So, this suggests that by the end of the war, not only was there pent up demand for all kinds of products not available in US, there was pent up demand world-wide due to the devastation caused by the war and the lack of infrastructure in devastated countries to provide products. This would explain why the war pulled the country out of the economic hold — but it wasn’t the investment in war materials; instead, it was the deprevation, the built up demand.

Situation Worse than in the last few Recessions

My sense is, and I plan on making it a focus of my research, is that there are more issues colliding to cause economic problems then we have seen in the past few recessions.

I believe real demand (for all kinds of goods), followed by the incomes to support that demand, will have to start climbing before we get ourselves out of this jam.  Without this demand, without millions of people able to right their own financial ships with excess cash or capital, there will be no wind to blow our collective financial ship forward.

Great Time to Buy a Jeep

Until all that happens, I think you will see people dumping all kinds of assets, including jeeps.  It’s a buyers market now and for the foreseeable future.

My only regret is that I don’t yet have my Foundation together financially to take advantage of the economy. This is a great time to snap up good quality jeeps at good prices to begin building the jeep museum complex I have planned.

NOTE:  This is what happens when I don’t work in the garage .. but it just seemed to cold today to get out there 🙂


3 Comments on “Increasing old Jeep Sales and the Economy

  1. jamesholden

    kinda reminds me of an email i sent you a few month ago when i was buying and turning jeeps. if you are financially secure it is a great time to buy a keeper. if you are looking to make a buck, that ship has sailed. they are just goig to get cheaper and cheaper. i just hope our infastructure holds together. sure hard to afford upkeep when we can’t keep up.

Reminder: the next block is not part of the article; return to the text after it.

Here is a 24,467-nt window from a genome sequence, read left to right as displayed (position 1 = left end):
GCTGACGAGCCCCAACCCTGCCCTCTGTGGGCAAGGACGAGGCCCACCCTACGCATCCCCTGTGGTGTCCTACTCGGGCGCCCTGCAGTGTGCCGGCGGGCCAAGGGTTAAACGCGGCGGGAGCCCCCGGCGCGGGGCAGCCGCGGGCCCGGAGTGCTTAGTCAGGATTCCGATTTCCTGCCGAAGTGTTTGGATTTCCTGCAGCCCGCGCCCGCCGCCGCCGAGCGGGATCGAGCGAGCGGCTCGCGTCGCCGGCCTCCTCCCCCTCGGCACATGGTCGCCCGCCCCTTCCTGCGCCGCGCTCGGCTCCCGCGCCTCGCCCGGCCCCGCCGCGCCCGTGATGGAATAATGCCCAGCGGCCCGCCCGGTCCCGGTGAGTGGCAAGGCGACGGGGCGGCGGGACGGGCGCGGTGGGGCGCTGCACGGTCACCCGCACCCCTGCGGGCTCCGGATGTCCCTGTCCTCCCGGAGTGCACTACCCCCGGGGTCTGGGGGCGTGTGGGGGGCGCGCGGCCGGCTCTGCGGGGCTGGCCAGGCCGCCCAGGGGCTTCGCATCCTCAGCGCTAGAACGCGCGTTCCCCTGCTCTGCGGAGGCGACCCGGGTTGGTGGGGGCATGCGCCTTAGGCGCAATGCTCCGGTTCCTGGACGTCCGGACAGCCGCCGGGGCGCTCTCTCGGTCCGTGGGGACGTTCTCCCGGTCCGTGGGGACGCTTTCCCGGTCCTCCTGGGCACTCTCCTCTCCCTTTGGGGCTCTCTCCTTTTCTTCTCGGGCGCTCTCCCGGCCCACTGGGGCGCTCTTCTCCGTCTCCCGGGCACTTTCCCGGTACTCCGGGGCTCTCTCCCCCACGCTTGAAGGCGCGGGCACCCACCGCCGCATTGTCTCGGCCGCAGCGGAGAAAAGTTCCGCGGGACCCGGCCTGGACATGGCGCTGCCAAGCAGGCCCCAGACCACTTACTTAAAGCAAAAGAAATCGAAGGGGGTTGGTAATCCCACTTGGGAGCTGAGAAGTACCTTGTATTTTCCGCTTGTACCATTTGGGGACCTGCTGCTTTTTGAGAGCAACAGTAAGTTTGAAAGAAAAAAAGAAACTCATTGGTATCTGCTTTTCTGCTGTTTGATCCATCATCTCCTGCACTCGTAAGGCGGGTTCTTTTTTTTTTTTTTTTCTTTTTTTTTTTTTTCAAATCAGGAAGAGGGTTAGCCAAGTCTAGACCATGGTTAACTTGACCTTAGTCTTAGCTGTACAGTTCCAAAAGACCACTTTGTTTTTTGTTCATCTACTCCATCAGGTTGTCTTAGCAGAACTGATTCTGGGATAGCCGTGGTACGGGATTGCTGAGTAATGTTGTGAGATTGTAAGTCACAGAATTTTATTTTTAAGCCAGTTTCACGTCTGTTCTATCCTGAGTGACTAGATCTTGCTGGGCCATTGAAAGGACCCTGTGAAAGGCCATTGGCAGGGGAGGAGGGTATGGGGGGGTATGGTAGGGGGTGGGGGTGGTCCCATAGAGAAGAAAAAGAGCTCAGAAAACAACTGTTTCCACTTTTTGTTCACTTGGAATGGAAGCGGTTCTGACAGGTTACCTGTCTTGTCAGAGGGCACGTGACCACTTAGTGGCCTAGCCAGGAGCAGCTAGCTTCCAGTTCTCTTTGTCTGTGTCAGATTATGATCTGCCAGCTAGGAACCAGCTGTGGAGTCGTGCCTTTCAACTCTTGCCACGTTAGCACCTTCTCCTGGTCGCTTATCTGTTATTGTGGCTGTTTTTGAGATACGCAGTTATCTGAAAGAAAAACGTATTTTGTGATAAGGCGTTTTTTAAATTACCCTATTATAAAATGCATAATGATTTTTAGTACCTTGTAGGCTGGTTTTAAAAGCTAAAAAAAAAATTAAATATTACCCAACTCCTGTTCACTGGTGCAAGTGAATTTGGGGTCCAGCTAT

2. Stephen Lee Adams

    Yes, you are mostly correct, except for the causes. The root cause(s) are a money supply of fiat (artificial) money created by the Federal Reserve. This has been happening since 1913! Every dollar they print and/or create COMPETES with the ones in your pocket. Yes, the prices are falling, but that will end and then look out. You will see $10.00 per gallon gas. There could be no credit derivitives, no phony financing, and none of the problems we have without artificial money. Granted we wouldn’t have the unprecedented growth either, but it would have been sustainable growth. Nothing created in the last fifty years is sustainable. Better hold on to your hat.

  3. mmdeilers Post author

    Having co-founded a barter company in 2000, I had the opportunity to research monetary theory and met with a number of national figures about this topic. I learned that whether it be a Commodity (shells, rock salt, gold coins, limestone rocks of Yap), Representative (value-backed currency) or Fiat (pure faith-based system) monetary system, cultures have experienced boom and bust times for centuries. This leads me to believe that in most cases the root causes of these cycles are human-based (greed, avarice, deceit, denial, counterfeiting, war, etc) rather than the type of monetary system itself. Humans have an inexhaustible propensity for mucking with the machinery (just look at we do to jeeps), which certainly makes life go around, makes it interesting and unpredictable, though not always in ways intended. For example, derivatives are nothing new, just take the case of the South Sea Bubble of 1720. There was not only a market for South Sea shares—a market that famously rose to dizzying heights before it came crashing down—there were also markets for financial derivatives related to the South Sea share. (

    All that said, my comments as to the causes of the current downward cycle (plunge?) are by no means lines in the sand which I’ll fight to defend to my death, but rather thoughts for consideration and I always welcome thoughtful additions and reasoned points and counterpoints.

Leave a Reply

Your email address will not be published. Required fields are marked *

Subscribe without commenting